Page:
Most Anticipated Small Press Books of 2016!

Few exceptions aside, the most compelling, challenging, absorbing literary art is being produced by small presses and their respective writers. I asked a number of writers, editors, and publishers to send me a list of small press books to look out for in 2016. Below you’ll find my own list, which is informed by Kate Angus, John Cayley, Lauren Cerand, Samuel R. Delany, Rikki Ducornet, Andrew Ervin, Lily Hoang, Sean Lovelace, Scott McClanahan, Hubert O’Hearn, Jane Unrue, and Curtis White.

Below you’ll also find lists from Jeff Bursey, Tobias Carroll, Gabino Iglesias, Janice Lee, Dawn Raffel, Nick Francis Potter, John Reed, Adam Robinson, Michael Seidlinger, Terese Svoboda, Jason Teal, Angela Woodward, and Jacob Wren. All the abovementioned people are small press heroes and great writers in their own right. My thanks to all of them.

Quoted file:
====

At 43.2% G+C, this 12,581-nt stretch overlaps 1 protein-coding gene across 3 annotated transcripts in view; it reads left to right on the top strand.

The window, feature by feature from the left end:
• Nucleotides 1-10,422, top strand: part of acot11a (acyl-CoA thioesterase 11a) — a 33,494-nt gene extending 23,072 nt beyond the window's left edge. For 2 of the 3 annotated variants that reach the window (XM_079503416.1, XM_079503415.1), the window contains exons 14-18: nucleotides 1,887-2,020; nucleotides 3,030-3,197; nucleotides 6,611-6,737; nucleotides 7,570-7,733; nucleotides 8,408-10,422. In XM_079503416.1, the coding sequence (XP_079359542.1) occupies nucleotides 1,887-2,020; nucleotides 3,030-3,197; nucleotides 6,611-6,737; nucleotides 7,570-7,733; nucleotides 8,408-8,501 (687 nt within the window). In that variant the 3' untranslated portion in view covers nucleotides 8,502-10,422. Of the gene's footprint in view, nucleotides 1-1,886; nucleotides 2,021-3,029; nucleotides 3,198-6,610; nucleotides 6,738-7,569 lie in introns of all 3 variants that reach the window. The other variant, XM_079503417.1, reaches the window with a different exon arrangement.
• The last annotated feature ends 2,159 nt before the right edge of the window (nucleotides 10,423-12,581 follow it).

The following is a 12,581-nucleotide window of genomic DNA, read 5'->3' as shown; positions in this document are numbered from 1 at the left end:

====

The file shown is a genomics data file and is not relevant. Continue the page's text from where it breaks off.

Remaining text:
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So Many Small Plants in the Sun: A Review of Tim Horvath’s UNDERSTORIES

I read a lot of books. Some – mostImage – I read for pleasure, and some for reviewing. Often the books I’m supposed to be reviewing will cross over into that pleasure category, but it’s not often that a book I’m reading for pleasure gets me so excited about literature and writing and the writer who made it that I’m motivated to put pen to paper (or finger to keyboard) and tell the world what’s so wonderful about it.

Tim Horvath’s first short story collection, Understories, is a that kind of wonderful. It is a cat’s cradle of people and places and a mad scientist’s bubbling test tubes and levers, woven together and delivered by a writer possessed of an intense intellectual curiosity and playfulness. Here we have stories that perform not only as virtuoso pieces of writing, but as mirrors held up to humanity, filigreed with warmth and compassion for the poor souls mired in the chaos of this modern world. Here we have stories of Gauguin in the land of the the midnight sun, of Heidegger roaming the Black Forest, of single dads and burned-out mothers, broken-hearted projectionists and misunderstood umbrologists–all built within in a framework almost like an updated, tongue-in-cheek Invisible Cities. Continue reading